By Adam Doud | June 27, 2013 7:00 AM
iOS7 was a polarizing update to the second most popular mobile operating system on the planet. The consensus was, you either loved it, or hated it. I myself fell into the latter camp, although “hate” is a pretty strong term in my case. Certainly “critical” would be a more accurate word to use.
Most of the new features are just, I don’t know, not new. There are pages and pages of articles and comments about Apple copying stuff from all over. They’ve been doing it for years. This iteration borrowed more than a few concepts from webOS, Windows Phone and Android. They brought it together in a cute little package, but it just left me wanting more.
The highest form of flattery
Everyone copies though, to some extent. The saying that there’s no such thing an an original idea anymore is more than a little true. Everyone borrows/steals from everyone else, all melting together into their own user experience which is what makes every platform unique. But that’s not what I’m talking about.
Apple has always pushed the envelope when it came to software. Their overall design philosophy has always been simplicity. The famed “grid system” is the very model of this simplicity. And yet, iOS seems to be leaning in the direction of more complicated. Users are wanting more, and faster, and more convenient, because that’s what other operating systems have shown them is possible.
So this latest iteration of iOS follows the same pattern they’ve been following for several iterations now – playing catch up. Frankly, maybe it’s about time. But while Apple’s design paradigm remains the same, grid-based model, their innovation is lacking in many areas. There is scarcely a new feature in iOS7 that wasn’t modeled after something someone else already does, with a small exception or two.
The last “Wow”
Siri was the last thing that Apple really knocked out of the park in terms of wow factor. The personal digital voice assistant that could respond to commands and even sported a good sense of humor was Apple’s last feature that made anyone decide on the spot “That makes me want an iPhone.” Air drops, cards, and pretty pastels do little to make a compelling operating system.
And to me the most infuriating part of all this was that Apple pulled developers off of other projects to work on…what? A new shade of pink? A new font? This is not “wow”, people. This is fluff and gimmicks. This is not what we need from a company that grabbed the smartphone industry by the short hairs and yanked it forward into a new age of data and information technology. What we need is….wait for it….the next big thing…. Oh no he didn’t. Oh yes he did.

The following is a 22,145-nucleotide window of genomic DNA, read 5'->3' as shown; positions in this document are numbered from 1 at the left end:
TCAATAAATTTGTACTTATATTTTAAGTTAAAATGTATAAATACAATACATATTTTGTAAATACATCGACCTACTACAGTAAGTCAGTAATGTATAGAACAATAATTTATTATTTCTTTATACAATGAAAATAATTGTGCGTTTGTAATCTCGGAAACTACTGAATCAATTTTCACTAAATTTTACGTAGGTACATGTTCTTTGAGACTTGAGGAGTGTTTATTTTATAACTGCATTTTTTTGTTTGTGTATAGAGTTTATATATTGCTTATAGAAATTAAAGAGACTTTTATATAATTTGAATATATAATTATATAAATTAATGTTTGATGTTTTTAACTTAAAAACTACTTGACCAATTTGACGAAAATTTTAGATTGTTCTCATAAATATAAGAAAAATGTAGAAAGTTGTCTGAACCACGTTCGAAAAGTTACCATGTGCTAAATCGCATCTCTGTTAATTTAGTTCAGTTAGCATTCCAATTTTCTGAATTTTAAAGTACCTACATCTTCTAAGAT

Maybe Samsung really is the next big thing. Maybe air view and air glide and air biscuits are the “wows” we should look forward to. Maybe Apple is just too simple now for the modern user. Sure, they have a snappy control center now. My mom has a snappy control center. Oh but look, look at the pretty 3D-ness! “Meh,” I say. And again I say “MEH!”
Did Apple die with Steve Jobs? Did Metallica die with Cliff Burton? We already know the answer to one of those (spoiler alert: yes) but the other one remains up in the air. Can Jony and Timmy and Eddy and Craig and the boys in Cupertino manage another wow for us sometime in the future? Not in this product cycle. Can they really blow us away with the next iPhone 5S or whatever? I doubt it. Hardware is pretty blah these days. Thin, light, chrome-looking-even-though-it’s-not-chrome. Rinse. Repeat.
Software innovation is what’s really sexy these days. Samsung’s got a lot of it. Much of it doesn’t work as well as advertised, but at least it’s there. Apple would never pack half-baked software into their OS, and Samsung shoudln’t either. But darn it at least they’re trying. They didn’t come at us with yesterday’s innovations and a color palette that looks like Martha Stewart’s vomit.
Lesser of two evils
I don’t know what’s better. Half-baked innovation or fully integrated boredom? It’s a tough choice. On the one hand, you applaud Apple because they have proven time and again that when the full iOS 7 is released it will be done and it will work well (*cough* *cough* Maps *cough*). Samsung on the other hand has proven many times that they are willing to throw everything against the wall – hardware and software – to see what sticks. Then they’ll finish the good stuff in a later release. Right now, I have to say I’m more wowed by what Samsung has brought to the table the last two generations that Apple. And that’s a shame, because Apple is supposed to have one more thing. Now it seems they need that “one more thing” just to keep up with the next big thing.